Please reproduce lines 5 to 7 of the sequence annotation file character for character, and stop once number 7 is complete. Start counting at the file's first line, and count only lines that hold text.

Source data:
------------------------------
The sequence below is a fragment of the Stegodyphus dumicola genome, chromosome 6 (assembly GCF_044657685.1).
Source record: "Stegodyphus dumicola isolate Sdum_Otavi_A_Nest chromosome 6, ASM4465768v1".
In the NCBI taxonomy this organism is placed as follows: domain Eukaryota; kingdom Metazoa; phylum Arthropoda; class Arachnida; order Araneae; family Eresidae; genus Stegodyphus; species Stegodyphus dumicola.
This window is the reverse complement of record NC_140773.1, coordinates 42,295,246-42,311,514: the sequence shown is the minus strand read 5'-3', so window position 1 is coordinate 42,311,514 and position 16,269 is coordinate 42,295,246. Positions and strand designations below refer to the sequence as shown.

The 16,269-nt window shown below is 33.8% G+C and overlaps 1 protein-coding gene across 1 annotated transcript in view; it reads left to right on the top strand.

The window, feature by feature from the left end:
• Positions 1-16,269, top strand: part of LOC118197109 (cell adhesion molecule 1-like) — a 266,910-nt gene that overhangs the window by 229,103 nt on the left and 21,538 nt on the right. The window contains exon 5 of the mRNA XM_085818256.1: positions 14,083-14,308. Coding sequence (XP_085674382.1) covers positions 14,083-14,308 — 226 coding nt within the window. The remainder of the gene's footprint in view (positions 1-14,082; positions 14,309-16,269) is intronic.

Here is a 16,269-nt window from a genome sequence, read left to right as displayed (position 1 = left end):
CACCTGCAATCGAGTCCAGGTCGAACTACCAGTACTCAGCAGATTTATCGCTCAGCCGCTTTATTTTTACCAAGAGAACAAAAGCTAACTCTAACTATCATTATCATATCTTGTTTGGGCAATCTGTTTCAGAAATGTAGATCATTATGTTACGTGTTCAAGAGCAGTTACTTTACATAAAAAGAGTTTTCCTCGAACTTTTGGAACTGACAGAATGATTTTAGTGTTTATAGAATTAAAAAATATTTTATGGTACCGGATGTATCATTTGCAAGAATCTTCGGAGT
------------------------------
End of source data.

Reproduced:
The 16,269-nt window shown below is 33.8% G+C and overlaps 1 protein-coding gene across 1 annotated transcript in view; it reads left to right on the top strand.

The window, feature by feature from the left end:
• Positions 1-16,269, top strand: part of LOC118197109 (cell adhesion molecule 1-like) — a 266,910-nt gene that overhangs the window by 229,103 nt on the left and 21,538 nt on the right. The window contains exon 5 of the mRNA XM_085818256.1: positions 14,083-14,308. Coding sequence (XP_085674382.1) covers positions 14,083-14,308 — 226 coding nt within the window. The remainder of the gene's footprint in view (positions 1-14,082; positions 14,309-16,269) is intronic.